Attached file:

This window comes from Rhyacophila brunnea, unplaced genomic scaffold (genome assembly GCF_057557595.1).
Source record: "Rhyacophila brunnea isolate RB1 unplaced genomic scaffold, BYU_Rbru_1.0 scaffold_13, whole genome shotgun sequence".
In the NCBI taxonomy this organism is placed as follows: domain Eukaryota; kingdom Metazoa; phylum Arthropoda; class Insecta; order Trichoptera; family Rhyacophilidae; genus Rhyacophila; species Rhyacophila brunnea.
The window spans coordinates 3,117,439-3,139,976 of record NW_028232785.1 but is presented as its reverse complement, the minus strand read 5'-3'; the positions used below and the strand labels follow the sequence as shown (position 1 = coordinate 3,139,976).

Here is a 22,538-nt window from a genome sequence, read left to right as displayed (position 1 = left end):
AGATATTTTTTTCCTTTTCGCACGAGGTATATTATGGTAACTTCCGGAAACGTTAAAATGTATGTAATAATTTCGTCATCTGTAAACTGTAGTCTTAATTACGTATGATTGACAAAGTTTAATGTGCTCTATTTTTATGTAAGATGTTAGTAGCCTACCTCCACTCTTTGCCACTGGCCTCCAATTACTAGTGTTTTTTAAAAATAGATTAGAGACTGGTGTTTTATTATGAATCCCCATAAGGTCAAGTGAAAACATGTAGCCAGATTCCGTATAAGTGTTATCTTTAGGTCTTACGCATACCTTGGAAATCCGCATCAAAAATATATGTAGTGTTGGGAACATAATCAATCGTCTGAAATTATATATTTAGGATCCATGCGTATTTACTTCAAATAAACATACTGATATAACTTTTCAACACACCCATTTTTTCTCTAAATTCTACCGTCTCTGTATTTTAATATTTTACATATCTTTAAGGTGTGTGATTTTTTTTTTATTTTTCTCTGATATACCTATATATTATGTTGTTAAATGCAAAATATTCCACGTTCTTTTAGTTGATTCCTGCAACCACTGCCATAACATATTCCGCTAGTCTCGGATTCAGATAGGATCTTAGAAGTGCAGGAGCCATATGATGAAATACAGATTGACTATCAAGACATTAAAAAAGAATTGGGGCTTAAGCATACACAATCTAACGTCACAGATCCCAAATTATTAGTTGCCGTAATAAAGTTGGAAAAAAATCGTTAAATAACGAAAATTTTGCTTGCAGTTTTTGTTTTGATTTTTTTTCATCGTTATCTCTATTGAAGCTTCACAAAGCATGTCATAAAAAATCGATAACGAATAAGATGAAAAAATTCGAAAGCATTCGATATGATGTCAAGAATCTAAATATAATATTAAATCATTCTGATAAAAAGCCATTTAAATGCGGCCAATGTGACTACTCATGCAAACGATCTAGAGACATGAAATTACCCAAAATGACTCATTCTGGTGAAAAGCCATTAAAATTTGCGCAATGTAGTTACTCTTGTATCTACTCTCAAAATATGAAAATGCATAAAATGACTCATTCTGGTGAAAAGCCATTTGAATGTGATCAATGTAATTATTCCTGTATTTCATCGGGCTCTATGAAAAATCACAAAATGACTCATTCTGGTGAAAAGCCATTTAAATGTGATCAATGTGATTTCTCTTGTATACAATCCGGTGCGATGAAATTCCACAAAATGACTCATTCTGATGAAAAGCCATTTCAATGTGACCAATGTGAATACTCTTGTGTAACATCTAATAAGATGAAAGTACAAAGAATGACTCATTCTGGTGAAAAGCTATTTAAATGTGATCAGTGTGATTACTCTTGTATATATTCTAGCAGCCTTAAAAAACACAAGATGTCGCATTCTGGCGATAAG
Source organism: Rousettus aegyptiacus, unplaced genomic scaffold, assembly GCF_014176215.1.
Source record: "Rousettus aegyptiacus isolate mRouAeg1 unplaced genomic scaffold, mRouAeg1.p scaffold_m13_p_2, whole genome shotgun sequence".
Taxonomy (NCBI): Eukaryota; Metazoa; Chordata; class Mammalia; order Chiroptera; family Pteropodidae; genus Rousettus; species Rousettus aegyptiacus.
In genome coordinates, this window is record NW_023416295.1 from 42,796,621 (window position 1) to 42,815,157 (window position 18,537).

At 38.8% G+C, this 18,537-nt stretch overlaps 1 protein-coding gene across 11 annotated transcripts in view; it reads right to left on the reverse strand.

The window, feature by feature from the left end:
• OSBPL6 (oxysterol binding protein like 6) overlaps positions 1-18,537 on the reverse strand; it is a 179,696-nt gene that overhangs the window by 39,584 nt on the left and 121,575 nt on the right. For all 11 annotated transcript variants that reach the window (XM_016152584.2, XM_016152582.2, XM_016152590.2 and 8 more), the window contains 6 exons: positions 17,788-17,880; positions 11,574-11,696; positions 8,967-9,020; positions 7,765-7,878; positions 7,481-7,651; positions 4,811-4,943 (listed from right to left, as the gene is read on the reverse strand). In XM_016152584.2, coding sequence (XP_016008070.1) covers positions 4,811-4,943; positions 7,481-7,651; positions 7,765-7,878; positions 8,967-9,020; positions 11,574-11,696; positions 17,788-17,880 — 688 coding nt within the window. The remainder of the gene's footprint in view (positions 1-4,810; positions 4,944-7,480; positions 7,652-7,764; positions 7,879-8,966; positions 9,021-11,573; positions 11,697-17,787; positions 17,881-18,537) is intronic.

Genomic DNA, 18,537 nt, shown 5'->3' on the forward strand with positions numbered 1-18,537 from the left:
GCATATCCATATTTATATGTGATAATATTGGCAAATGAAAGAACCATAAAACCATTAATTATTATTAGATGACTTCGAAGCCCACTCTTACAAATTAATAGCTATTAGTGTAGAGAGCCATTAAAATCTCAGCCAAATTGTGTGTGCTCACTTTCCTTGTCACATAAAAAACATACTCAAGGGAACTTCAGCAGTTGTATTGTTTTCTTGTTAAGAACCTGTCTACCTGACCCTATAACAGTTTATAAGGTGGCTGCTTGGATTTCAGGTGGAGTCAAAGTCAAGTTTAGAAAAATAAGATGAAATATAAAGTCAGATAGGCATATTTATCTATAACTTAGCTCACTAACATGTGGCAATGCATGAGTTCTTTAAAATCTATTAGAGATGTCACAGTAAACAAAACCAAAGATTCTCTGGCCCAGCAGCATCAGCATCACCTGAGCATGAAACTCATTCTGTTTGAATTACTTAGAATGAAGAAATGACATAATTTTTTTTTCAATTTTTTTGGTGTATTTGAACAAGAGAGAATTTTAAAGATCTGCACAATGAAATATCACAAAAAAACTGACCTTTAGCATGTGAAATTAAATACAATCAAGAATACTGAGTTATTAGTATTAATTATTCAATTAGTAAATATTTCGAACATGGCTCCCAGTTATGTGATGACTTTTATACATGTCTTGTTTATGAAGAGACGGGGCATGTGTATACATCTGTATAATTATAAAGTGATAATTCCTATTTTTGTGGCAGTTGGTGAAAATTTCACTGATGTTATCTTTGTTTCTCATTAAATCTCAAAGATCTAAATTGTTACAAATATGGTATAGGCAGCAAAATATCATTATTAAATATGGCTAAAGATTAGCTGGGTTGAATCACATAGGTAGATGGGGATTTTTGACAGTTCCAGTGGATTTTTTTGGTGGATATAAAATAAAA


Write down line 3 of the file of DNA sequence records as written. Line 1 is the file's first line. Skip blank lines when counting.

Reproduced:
In the NCBI taxonomy this organism is placed as follows: domain Eukaryota; kingdom Metazoa; phylum Arthropoda; class Insecta; order Trichoptera; family Rhyacophilidae; genus Rhyacophila; species Rhyacophila brunnea.